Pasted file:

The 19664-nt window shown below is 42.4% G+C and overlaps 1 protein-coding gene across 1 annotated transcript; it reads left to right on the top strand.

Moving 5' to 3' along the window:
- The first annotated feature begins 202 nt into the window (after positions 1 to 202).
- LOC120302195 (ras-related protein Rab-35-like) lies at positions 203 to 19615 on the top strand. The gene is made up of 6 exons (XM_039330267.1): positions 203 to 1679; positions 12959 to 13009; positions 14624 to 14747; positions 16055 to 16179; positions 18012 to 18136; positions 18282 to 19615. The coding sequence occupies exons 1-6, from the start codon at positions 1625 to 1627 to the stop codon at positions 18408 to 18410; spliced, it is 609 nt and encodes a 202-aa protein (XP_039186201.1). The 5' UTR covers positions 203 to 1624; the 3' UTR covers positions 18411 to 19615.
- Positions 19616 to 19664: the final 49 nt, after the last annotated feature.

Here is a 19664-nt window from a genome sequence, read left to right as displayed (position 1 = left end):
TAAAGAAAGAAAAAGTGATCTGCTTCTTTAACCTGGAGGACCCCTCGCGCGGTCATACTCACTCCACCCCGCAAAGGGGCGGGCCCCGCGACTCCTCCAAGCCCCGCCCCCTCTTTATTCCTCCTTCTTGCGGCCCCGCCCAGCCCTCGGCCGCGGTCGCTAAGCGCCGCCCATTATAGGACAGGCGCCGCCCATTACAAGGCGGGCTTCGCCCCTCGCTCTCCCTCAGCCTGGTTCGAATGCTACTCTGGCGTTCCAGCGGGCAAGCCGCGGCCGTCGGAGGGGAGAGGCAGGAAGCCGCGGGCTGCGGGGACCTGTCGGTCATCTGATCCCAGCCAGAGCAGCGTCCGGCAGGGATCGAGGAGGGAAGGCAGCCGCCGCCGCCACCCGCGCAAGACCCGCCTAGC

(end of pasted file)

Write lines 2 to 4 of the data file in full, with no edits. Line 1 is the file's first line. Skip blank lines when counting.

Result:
Moving 5' to 3' along the window:
- The first annotated feature begins 202 nt into the window (after positions 1 to 202).
- LOC120302195 (ras-related protein Rab-35-like) lies at positions 203 to 19615 on the top strand. The gene is made up of 6 exons (XM_039330267.1): positions 203 to 1679; positions 12959 to 13009; positions 14624 to 14747; positions 16055 to 16179; positions 18012 to 18136; positions 18282 to 19615. The coding sequence occupies exons 1-6, from the start codon at positions 1625 to 1627 to the stop codon at positions 18408 to 18410; spliced, it is 609 nt and encodes a 202-aa protein (XP_039186201.1). The 5' UTR covers positions 203 to 1624; the 3' UTR covers positions 18411 to 19615.